Dr. Helfand: I grew up in a Jewish family in the years shortly after the Holocaust. I was taught from an early age that the tragedy of the Holocaust was possible not only because of the evil actions of the few, but also because of the inaction of the many. In my mind it became simply a given that each of us has the responsibility to act in the face of great injustice, and especially when human life is at stake.

Can you share a specific story or a defining moment from your upbringing that underscores this important point?

Dr. Helfand: It wasn’t so much a specific story. It was almost like the air we breathed in. My father was in the U.S. Army in World War II, and helped liberate one of the camps. He had these horrible images implanted in his memory forever. There were also people in our community who were Holocaust survivors that belonged to the same synagogue. Whenever the subject of the Holocaust came up, the point that was always made was that it wasn’t just about the horrible things that the Nazis did, but it was also about what good people didn’t do. This became my default moral position—that people have a responsibility to look around them and to respond when bad things are happening.

In November 2013, PSR released a report titled “Nuclear Famine: Two Billion People at Risk,” which examined the climatic and agricultural consequences of a limited, regional nuclear war. What does civil society need to know about the consequences of global climate disruption?

Dr. Helfand: Most people don’t think about nuclear war at all these days, and when they do they tend to think it is a danger that has passed with the end of the Cold War. People need to know that the danger is still with us, and that it is growing. And they need to understand that even a very limited nuclear war will be a disaster for the entire planet. The fires caused by the use of just 100 small nuclear weapons, .03 percent of the current global arsenal, would cause worldwide climate disruption, a catastrophic decline in global food production and a famine that will affect all humanity, putting up to 2 billion people at risk. A calamity of this magnitude will mean the end of modern civilization. No civilization in history has ever survived a shock of this magnitude, and there is no reason to think that our complex, interrelated society will fare any better.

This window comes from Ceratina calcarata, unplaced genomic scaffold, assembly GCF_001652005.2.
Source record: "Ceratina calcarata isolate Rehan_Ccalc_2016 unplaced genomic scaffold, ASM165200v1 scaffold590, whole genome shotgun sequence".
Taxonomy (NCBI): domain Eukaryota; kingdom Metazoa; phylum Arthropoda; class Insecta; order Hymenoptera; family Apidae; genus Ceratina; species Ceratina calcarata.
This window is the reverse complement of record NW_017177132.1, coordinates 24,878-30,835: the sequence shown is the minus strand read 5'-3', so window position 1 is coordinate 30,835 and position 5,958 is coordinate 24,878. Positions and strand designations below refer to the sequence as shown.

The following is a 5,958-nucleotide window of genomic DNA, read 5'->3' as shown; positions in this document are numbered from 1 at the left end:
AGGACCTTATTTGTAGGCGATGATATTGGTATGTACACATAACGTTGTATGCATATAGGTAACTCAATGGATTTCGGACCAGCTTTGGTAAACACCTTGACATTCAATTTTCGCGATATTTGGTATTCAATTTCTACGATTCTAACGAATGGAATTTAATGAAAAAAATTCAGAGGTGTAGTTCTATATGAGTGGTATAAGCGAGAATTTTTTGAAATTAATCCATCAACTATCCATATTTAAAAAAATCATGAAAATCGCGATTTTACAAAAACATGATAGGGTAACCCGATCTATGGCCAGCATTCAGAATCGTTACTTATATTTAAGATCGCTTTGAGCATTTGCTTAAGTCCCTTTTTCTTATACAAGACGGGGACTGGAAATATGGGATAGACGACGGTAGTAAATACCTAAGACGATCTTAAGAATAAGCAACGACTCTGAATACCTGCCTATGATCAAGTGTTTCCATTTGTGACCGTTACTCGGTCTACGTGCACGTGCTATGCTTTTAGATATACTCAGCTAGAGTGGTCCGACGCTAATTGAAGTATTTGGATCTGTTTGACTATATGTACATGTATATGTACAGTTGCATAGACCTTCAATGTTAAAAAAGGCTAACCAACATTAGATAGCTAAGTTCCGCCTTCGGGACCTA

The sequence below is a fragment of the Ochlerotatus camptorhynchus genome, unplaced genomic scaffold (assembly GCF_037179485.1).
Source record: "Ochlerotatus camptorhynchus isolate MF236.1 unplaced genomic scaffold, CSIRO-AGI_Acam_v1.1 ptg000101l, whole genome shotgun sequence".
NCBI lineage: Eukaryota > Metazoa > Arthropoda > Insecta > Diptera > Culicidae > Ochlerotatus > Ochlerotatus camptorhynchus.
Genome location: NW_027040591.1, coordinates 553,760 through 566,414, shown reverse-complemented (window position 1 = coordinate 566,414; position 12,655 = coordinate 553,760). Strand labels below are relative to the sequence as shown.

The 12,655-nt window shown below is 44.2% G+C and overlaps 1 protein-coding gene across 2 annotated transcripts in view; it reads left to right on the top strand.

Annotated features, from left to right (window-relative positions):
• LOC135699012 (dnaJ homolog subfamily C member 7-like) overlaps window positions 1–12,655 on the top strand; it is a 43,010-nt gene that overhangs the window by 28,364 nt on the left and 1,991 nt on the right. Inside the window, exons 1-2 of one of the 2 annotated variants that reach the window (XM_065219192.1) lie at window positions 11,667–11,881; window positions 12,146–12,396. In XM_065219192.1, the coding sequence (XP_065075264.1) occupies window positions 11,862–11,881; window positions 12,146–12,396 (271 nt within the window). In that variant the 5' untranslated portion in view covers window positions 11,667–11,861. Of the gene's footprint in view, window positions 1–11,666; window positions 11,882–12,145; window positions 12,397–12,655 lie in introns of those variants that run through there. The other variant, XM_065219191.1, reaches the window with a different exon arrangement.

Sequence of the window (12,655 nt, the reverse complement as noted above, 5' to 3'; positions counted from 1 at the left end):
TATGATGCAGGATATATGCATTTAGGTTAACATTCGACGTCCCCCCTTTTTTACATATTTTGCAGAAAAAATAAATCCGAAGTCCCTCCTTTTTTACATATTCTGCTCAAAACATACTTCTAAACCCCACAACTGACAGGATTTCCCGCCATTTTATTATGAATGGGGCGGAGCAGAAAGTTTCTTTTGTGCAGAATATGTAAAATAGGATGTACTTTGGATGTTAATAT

We understand that you led the United Nations Open-ended Working Group discussion on the medical consequences of nuclear war. Can you share some of your findings?

Dr. Helfand: In addition to the data about limited nuclear war and nuclear famine, PSR and our global federation, IPPNW, have tried to warn of the dangers of a large-scale nuclear war. A study that we prepared in 2002 showed that if only 300 Russian warheads got through to targets in the United States, 75 to 100 million people would die in the first half hour from the explosions, the fires and the radiation. In addition, the entire economic infrastructure that the rest of the population depends on would be destroyed. The electric grid, the internet, the food distribution system, the public health system—it would all be gone. In the months following the initial attack, the vast majority of the population who were not killed in the initial attack would also die—from starvation, radiation sickness, exposure and epidemic disease. And the U.S. retaliatory attack would produce the same devastation in Russia.